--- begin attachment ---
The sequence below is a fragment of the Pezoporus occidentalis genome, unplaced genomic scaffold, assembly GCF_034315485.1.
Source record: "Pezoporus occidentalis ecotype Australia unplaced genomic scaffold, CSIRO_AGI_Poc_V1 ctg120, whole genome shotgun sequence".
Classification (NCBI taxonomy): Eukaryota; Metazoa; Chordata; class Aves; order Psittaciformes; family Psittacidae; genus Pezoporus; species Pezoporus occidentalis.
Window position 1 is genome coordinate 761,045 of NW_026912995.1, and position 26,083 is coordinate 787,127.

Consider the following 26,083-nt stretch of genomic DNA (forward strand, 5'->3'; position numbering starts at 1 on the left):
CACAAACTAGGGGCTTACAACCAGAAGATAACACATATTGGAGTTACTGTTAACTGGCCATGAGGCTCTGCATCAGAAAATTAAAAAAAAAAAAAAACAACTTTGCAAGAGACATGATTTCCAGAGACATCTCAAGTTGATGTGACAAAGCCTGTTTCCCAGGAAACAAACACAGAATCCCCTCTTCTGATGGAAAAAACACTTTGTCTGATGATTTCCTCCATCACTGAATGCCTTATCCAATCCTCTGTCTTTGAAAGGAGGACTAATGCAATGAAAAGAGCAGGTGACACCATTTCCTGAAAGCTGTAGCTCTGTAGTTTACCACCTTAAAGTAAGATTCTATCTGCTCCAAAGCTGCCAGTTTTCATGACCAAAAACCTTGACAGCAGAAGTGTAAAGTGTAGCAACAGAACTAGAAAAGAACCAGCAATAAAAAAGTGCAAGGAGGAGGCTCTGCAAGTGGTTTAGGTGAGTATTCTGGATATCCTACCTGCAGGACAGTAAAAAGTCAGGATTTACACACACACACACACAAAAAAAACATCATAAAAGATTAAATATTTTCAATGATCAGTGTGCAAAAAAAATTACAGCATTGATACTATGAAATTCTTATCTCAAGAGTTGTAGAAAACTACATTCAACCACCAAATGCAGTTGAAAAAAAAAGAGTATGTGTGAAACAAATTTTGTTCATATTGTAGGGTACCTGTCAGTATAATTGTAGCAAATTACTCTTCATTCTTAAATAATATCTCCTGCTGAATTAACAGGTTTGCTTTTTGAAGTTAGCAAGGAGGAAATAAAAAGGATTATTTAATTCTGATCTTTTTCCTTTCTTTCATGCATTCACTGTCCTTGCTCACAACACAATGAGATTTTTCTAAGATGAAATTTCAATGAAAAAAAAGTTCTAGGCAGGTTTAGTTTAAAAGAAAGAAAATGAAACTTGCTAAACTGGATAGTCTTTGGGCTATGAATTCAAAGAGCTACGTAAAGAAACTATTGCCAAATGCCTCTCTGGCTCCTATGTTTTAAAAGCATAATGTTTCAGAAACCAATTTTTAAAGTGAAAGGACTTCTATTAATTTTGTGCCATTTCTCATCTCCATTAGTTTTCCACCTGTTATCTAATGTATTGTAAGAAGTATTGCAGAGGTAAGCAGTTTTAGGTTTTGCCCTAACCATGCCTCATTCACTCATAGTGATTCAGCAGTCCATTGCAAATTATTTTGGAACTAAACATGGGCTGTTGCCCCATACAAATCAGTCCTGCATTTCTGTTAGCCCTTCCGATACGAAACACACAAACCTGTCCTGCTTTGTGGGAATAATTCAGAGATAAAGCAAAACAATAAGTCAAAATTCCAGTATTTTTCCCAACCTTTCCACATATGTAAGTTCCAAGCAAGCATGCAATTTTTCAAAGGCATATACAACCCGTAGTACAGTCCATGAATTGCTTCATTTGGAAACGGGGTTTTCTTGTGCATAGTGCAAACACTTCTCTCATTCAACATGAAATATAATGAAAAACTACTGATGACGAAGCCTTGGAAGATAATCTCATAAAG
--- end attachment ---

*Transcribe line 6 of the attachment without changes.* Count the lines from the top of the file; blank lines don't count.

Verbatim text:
CACAAACTAGGGGCTTACAACCAGAAGATAACACATATTGGAGTTACTGTTAACTGGCCATGAGGCTCTGCATCAGAAAATTAAAAAAAAAAAAAAACAACTTTGCAAGAGACATGATTTCCAGAGACATCTCAAGTTGATGTGACAAAGCCTGTTTCCCAGGAAACAAACACAGAATCCCCTCTTCTGATGGAAAAAACACTTTGTCTGATGATTTCCTCCATCACTGAATGCCTTATCCAATCCTCTGTCTTTGAAAGGAGGACTAATGCAATGAAAAGAGCAGGTGACACCATTTCCTGAAAGCTGTAGCTCTGTAGTTTACCACCTTAAAGTAAGATTCTATCTGCTCCAAAGCTGCCAGTTTTCATGACCAAAAACCTTGACAGCAGAAGTGTAAAGTGTAGCAACAGAACTAGAAAAGAACCAGCAATAAAAAAGTGCAAGGAGGAGGCTCTGCAAGTGGTTTAGGTGAGTATTCTGGATATCCTACCTGCAGGACAGTAAAAAGTCAGGATTTACACACACACACACACAAAAAAAACATCATAAAAGATTAAATATTTTCAATGATCAGTGTGCAAAAAAAATTACAGCATTGATACTATGAAATTCTTATCTCAAGAGTTGTAGAAAACTACATTCAACCACCAAATGCAGTTGAAAAAAAAAGAGTATGTGTGAAACAAATTTTGTTCATATTGTAGGGTACCTGTCAGTATAATTGTAGCAAATTACTCTTCATTCTTAAATAATATCTCCTGCTGAATTAACAGGTTTGCTTTTTGAAGTTAGCAAGGAGGAAATAAAAAGGATTATTTAATTCTGATCTTTTTCCTTTCTTTCATGCATTCACTGTCCTTGCTCACAACACAATGAGATTTTTCTAAGATGAAATTTCAATGAAAAAAAAGTTCTAGGCAGGTTTAGTTTAAAAGAAAGAAAATGAAACTTGCTAAACTGGATAGTCTTTGGGCTATGAATTCAAAGAGCTACGTAAAGAAACTATTGCCAAATGCCTCTCTGGCTCCTATGTTTTAAAAGCATAATGTTTCAGAAACCAATTTTTAAAGTGAAAGGACTTCTATTAATTTTGTGCCATTTCTCATCTCCATTAGTTTTCCACCTGTTATCTAATGTATTGTAAGAAGTATTGCAGAGGTAAGCAGTTTTAGGTTTTGCCCTAACCATGCCTCATTCACTCATAGTGATTCAGCAGTCCATTGCAAATTATTTTGGAACTAAACATGGGCTGTTGCCCCATACAAATCAGTCCTGCATTTCTGTTAGCCCTTCCGATACGAAACACACAAACCTGTCCTGCTTTGTGGGAATAATTCAGAGATAAAGCAAAACAATAAGTCAAAATTCCAGTATTTTTCCCAACCTTTCCACATATGTAAGTTCCAAGCAAGCATGCAATTTTTCAAAGGCATATACAACCCGTAGTACAGTCCATGAATTGCTTCATTTGGAAACGGGGTTTTCTTGTGCATAGTGCAAACACTTCTCTCATTCAACATGAAATATAATGAAAAACTACTGATGACGAAGCCTTGGAAGATAATCTCATAAAG